“Another classic photo of a photography tour group gathered around one subject, shooting the same image from almost the same angle,” writes picsofasia.

It’s important to note that HIPA is a general photography award and not a photojournalism contest, so there isn’t any rule that was broken in this case. But it’s the fact that one of several similar photos won a prestigious $120,000 cash prize that seems to be leaving a sour taste in many photographers’ mouths.

“Staging a photo and winning a competition, is THE fastest way to reach this stage,” picsofasia continues. “This is the fastest shortcut you can take to obtain fame. Fame that will of course make you become very rich. Because we all know that once you have won a competition, it rains money and National Geographic just can’t get enough of you for their exotic assignments around the world.

“It is sad, very sad…”

Update: We’re hearing from a source (who does not wish to be named) that the mother in the photo had walked into the group of photographers who were shooting at the location and that she agreed to pose for portraits when asked by the group.

This description is reminiscent of the controversy that erupted back in January 2018 when photojournalist A. M. Ahad shared a behind-the-scenes video of multiple photographers shooting photos of a young man who was leaning out of a train window and striking a prayerful pose.


“For the last couple of years […] there are hundreds of Malaysian and Chinese tourists carting cameras and doing things,” Ahad told PetaPixel. “They are all around making images and ruining things for professional photographers. […] [P]eople think it’s natural to give a pose if a photographer asks […] Bangladesh is not for people like this who [come] to ruin professional photographers etiquette for the sake of winning medal[s].”

(Source: Peta Pixel)

The truth about wasabi

Have you ever eaten wasabi?

If you answered “yes” to that question, you are likely mistaken. Most sushi eaters—even in Japan—are actually being served a mixture of ground horseradish and green food coloring, splashed with a hint of Chinese mustard. Worldwide, experts believe that this imposter combination masquerades as wasabi about 99 percent of the time.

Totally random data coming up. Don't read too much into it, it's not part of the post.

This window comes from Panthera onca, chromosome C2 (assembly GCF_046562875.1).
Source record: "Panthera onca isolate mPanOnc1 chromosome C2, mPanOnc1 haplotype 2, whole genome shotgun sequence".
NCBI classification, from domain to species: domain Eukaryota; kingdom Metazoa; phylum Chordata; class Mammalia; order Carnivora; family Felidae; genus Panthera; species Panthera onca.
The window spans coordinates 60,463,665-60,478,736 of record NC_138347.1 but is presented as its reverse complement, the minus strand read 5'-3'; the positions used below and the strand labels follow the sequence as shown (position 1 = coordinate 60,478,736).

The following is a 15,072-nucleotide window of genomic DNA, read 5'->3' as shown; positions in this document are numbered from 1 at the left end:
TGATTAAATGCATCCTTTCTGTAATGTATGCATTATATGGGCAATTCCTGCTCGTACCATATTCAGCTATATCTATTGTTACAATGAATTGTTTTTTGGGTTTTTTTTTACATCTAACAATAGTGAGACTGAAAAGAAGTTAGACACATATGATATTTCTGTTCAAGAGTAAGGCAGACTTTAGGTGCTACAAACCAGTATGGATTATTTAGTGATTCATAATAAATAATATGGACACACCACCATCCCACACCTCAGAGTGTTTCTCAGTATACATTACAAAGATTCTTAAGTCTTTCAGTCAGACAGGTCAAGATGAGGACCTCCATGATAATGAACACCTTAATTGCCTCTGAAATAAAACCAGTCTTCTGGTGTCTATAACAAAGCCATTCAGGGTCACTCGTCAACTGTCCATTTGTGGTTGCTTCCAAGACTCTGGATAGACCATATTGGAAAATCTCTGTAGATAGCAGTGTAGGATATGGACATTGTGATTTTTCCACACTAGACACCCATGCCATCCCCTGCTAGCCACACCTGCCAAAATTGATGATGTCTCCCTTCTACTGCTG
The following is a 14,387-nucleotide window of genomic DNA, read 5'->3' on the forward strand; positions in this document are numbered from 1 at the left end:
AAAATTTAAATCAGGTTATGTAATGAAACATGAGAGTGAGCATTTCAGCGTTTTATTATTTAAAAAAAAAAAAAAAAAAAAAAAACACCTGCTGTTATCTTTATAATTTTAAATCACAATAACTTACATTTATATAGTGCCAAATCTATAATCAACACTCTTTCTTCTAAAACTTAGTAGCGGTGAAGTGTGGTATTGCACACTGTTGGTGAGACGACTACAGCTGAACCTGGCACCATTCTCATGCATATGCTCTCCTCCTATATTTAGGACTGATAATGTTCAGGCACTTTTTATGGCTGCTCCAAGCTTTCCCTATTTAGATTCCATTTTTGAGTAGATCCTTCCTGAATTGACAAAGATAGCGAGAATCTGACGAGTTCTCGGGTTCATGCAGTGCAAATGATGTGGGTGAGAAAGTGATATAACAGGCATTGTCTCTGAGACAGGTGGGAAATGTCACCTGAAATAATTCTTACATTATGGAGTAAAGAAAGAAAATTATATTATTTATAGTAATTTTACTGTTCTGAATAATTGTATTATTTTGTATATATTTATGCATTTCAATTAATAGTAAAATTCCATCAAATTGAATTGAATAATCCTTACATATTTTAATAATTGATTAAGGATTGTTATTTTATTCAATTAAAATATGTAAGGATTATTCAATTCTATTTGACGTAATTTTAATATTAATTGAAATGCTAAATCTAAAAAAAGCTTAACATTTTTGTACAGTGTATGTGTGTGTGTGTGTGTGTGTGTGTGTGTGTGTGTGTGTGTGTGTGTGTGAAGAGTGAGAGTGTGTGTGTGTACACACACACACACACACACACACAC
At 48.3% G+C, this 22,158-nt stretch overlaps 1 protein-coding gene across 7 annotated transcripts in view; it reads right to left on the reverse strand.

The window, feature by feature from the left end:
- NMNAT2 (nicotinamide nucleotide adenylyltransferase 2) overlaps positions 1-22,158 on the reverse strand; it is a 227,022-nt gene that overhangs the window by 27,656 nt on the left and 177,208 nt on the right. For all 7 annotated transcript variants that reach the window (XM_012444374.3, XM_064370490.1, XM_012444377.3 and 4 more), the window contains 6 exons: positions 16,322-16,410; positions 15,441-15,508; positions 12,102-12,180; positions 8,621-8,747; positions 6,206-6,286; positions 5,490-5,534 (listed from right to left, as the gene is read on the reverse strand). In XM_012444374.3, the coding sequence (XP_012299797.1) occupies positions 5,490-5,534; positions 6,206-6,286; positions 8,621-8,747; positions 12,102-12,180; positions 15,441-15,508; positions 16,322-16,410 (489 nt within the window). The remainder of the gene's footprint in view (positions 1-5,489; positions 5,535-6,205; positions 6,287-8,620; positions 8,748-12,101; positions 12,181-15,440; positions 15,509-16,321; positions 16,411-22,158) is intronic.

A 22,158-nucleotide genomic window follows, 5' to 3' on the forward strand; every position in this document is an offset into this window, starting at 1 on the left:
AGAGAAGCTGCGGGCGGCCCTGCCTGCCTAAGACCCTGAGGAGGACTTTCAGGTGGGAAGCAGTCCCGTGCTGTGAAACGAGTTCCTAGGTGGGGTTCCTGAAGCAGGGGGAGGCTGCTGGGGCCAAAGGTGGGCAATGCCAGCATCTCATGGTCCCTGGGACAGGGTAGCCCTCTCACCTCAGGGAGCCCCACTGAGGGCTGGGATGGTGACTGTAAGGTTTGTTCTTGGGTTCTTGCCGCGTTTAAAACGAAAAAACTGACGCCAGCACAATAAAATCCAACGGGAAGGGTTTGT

The reason boils down to supply and demand. Authentic wasabi, known as Wasabia japonica, is the most expensive crop in the world to grow. The temperamental semiaquatic herb, native to the mountain streams of central Japan, is notoriously difficult to cultivate. Once planted, it takes several years to harvest; even then, it doesn’t germinate unless conditions are perfect. Grated wasabi root loses its flavor within 15 minutes.


The Japanese have grown wasabi for more than four centuries. The 75-year-old Shigeo Iida, the eighth-generation owner of his family’s wasabi farm in Japan, takes pride in his tradition, which is profiled in Edwin Lee’s short documentary Wasabia Japonica, co-produced by Japan Curator. “Real wasabi, like the ones we grow, has a unique, fragrant taste that first hits the nose,” Iida says in the film. “The sweetness comes next, followed finally by spiciness.”

The film details Iida’s method of sustainable farming, known in Japan as tatamiishi. “It’s one of the most intricate organic farming systems,” Lee told me. Tatamiishi farms like Iida’s are built on sloped hillsides near rivers, harnessing the power of nature. Despite the plant’s finicky nature, Iida doesn’t use chemicals or fertilizers.

“In this day and age, where mass farming and manufacturing are dominant, it's refreshing to see a farming method that eschews modern technology,” Lee told me. “Tatamiishi farming results in some of the best wasabi in the world.”

Lee believes that many people would be surprised if they were afforded the chance to try real wasabi. “Like me,” he said, “it'll be difficult to go back to the fake stuff.”

(Source: The Atlantic)

We translate our thoughts into words, but words also affect the way we think

Have you ever worried in your student years or later in life that time may be starting to run out to achieve your goals? If so, would it be easier conveying this feeling to others if there was a word meaning just that? In German, there is. That feeling of panic associated with one’s opportunities appearing to run out is called Torschlusspanik.

German has a rich collection of such terms, made up of often two, three or more words connected to form a superword or compound word. Compound words are particularly powerful because they are (much) more than the sum of their parts. Torschlusspanik, for instance, is literally made of “gate”-“closing”-“panic”.

If you get to the train station a little late and see your train’s doors still open, you may have experienced a concrete form of Torschlusspanik, prompted by the characteristic beeps as the train doors are about to close. But this compound word of German is associated with more than the literal meaning. It evokes something more abstract, referring to the feeling that life is progressively shutting the door of opportunities as time goes by.

English too has many compound words. Some combine rather concrete words like “seahorse”, “butterfly”, or “turtleneck”. Others are more abstract, such as “backwards” or “whatsoever”. And of course in English too, compounds are superwords, as in German or French, since their meaning is often distinct from the meaning of its parts. A seahorse is not a horse, a butterfly is not a fly, turtles don’t wear turtlenecks, etc.